Now more than ever before the most common complaint that practitioners and doctors hear from their patients is that they are “tired” all the time. Data shows that up to 25% of patients suffer or have suffered from prolonged fatigue.
Fatigue affects the nervous system which is a major part of the body’s control mechanism. It has the function of coordinating the activities of the organs with one other.
This coordination allows the body to coordinate as a whole to changes in its external and internal environment. As this control is effected by a dense network of fibres that impulses travel along (very much like telephone wires), the system is supported by complex relay stations in ascending order of sophistication throughout the central nervous system to the brain.
The brain is the coordination centre for keeping all the body’s functions integrated with the needs of the body in a changing world. The mind can then be seen as the consciousness of the brain’s activities. The aim is to accept the mind and body as one, as indivisible facets of the whole person.
The main interaction between us and the outside world is the nervous system. When the function of that system in controlling all the body’s main internal systems is disturbed due to perceived tensions, it results in a functional disturbance that is as real as trains, cars and telephone stations. The real nature of nervous conditions are as functional disorders resulting from perceived tension.
Tensions produce the tension, which in turn creates more tensions. Whilst there are a large number of potential factors in fatigue, many of these affect the same biological pathway creating a roadmap, with which treatments can be focused upon.
By addressing the common denominators of fatigue whilst also looking at the underlying factors it is possible to provide a quick solution for improvement in the patient’s symptoms.
One of the most common denominators of fatigue is the mitochondria of the cell (the cell’s powerhouse of energy). It has the main responsibility of generating energy in every cell of the body. Science has now found that the there is widespread mitochondrial dysfunction in fatigued patients. More specifically the mitochondria have been found to be enlarged and contain damaged respiratory chain constituents, DNA mutations and obvious defects in energy production.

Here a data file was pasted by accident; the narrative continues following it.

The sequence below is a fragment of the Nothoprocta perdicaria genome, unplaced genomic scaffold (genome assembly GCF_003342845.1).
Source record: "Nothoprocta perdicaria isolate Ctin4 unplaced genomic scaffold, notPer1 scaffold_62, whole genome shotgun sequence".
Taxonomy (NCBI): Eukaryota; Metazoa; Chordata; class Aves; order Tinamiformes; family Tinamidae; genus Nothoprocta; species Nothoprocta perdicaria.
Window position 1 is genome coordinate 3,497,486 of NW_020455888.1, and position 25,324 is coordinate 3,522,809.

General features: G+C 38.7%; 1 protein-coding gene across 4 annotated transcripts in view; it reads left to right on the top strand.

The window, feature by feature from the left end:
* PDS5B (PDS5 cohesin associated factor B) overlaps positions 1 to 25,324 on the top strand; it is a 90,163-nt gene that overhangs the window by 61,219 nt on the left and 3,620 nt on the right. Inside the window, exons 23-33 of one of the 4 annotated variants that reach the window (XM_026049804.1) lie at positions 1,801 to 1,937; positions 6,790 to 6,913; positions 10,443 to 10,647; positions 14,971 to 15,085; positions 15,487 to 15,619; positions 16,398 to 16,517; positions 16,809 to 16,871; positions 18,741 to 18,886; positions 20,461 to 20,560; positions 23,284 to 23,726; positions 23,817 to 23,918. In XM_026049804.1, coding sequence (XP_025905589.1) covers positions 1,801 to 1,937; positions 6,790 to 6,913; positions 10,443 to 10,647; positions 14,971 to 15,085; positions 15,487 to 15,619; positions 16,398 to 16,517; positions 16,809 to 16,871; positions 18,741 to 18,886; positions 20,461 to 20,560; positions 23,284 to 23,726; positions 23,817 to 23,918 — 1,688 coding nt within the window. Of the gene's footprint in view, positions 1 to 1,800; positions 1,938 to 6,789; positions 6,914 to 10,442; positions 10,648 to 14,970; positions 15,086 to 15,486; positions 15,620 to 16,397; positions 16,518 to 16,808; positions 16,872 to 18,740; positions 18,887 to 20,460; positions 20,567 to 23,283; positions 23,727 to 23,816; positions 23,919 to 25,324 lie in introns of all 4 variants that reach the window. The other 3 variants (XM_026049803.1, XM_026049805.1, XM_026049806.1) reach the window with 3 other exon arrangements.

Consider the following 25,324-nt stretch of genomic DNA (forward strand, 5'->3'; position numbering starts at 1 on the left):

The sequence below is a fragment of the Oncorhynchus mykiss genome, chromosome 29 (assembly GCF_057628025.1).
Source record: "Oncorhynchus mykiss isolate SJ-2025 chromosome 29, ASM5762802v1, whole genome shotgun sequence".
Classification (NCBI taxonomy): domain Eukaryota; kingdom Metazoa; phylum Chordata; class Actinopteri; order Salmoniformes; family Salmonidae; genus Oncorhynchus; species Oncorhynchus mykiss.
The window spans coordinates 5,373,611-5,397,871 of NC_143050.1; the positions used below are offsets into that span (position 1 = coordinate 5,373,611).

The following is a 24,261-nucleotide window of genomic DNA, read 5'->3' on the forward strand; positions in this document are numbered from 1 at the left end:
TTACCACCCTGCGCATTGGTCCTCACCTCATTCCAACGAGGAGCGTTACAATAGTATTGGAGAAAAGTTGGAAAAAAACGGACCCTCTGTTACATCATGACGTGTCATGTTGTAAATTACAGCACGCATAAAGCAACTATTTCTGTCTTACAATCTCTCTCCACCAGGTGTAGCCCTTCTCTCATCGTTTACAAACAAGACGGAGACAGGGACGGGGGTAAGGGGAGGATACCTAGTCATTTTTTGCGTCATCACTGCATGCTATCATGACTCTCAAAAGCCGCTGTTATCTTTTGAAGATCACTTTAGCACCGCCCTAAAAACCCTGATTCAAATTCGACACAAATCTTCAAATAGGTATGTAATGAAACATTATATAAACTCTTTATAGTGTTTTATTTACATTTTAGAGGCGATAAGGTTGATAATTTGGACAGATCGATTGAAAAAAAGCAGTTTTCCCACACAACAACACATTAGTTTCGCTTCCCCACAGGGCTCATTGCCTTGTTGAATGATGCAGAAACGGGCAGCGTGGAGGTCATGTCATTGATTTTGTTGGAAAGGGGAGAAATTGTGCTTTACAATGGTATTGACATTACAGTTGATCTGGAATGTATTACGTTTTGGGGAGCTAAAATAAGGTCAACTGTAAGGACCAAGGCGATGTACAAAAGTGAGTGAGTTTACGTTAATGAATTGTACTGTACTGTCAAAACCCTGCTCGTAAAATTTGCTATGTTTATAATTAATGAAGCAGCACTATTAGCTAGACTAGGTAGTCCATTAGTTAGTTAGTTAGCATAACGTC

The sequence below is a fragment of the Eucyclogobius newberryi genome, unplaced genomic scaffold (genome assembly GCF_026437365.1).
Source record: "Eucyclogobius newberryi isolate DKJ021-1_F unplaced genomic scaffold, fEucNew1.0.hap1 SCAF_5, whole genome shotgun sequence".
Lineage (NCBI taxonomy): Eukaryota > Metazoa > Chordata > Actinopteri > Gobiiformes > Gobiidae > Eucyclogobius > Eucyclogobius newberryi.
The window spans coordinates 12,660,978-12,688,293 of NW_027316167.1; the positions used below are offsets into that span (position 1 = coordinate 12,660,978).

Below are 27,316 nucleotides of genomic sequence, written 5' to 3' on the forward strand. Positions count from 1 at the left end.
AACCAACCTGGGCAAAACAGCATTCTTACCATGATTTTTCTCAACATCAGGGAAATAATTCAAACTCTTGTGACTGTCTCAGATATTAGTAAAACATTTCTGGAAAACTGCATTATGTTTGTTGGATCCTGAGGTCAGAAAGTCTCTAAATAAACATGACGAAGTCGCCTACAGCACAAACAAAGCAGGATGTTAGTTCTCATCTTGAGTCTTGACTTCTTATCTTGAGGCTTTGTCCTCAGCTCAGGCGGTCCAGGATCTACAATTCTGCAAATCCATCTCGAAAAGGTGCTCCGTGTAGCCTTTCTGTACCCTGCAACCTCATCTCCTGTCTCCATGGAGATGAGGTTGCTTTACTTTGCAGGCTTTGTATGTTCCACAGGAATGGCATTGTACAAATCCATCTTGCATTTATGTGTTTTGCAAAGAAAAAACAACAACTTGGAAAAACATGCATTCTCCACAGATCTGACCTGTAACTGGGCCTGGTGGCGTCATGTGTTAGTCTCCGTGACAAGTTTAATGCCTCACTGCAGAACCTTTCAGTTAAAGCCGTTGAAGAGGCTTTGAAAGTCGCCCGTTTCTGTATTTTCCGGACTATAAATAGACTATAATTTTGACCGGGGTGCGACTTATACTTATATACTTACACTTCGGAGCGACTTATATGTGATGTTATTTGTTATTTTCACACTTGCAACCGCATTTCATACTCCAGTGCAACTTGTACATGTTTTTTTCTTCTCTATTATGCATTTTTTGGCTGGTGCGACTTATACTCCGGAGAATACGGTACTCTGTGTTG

Coenzyme Q10 (COQ10) is similar to a “rescue remedy” for mitochondria as it has been shown to correct mitochondrial dysfunction in fatigued states and provide obvious benefits to fatigued patients. As COQ10 has a low bioavailability state, patients will get a higher therapeutic result by using a form of COQ10 that has enhanced absorption as not all COQ10 supplied by manufacturer’s is of the same bioavailable quality.
Whilst most of the mitochondria determine the cell’s energy status, the brain utilizes 20% of our total energy output. Therefore, it is no wonder that the fatigue person complains of “brain fog”, “poor memory”, poor word recall and slowed motor skills and reaction time.
Another treatment protocol besides the addition of a good quality Vitamin B Complex is a professionally prescribed mixture of herbs to tone and nourish the nervous system which providing invaluable support to calm any pre-existing anxieties of being fatigued.
It is a vicious circle, yet one that can be professionally treated by addressing the core drivers and underlying common denominators whilst also toning, nourishing, supporting and calming yet gently energizing the nervous system with good quality and individually targeted herbal remedies.
If you would like to address your fatigue, please call today to discuss your concerns so you can feel awesome and live life healthier with more energy. Trudy Kither, Naturopath, Nature’s Temple 0408 900 596, www.naturestemple.net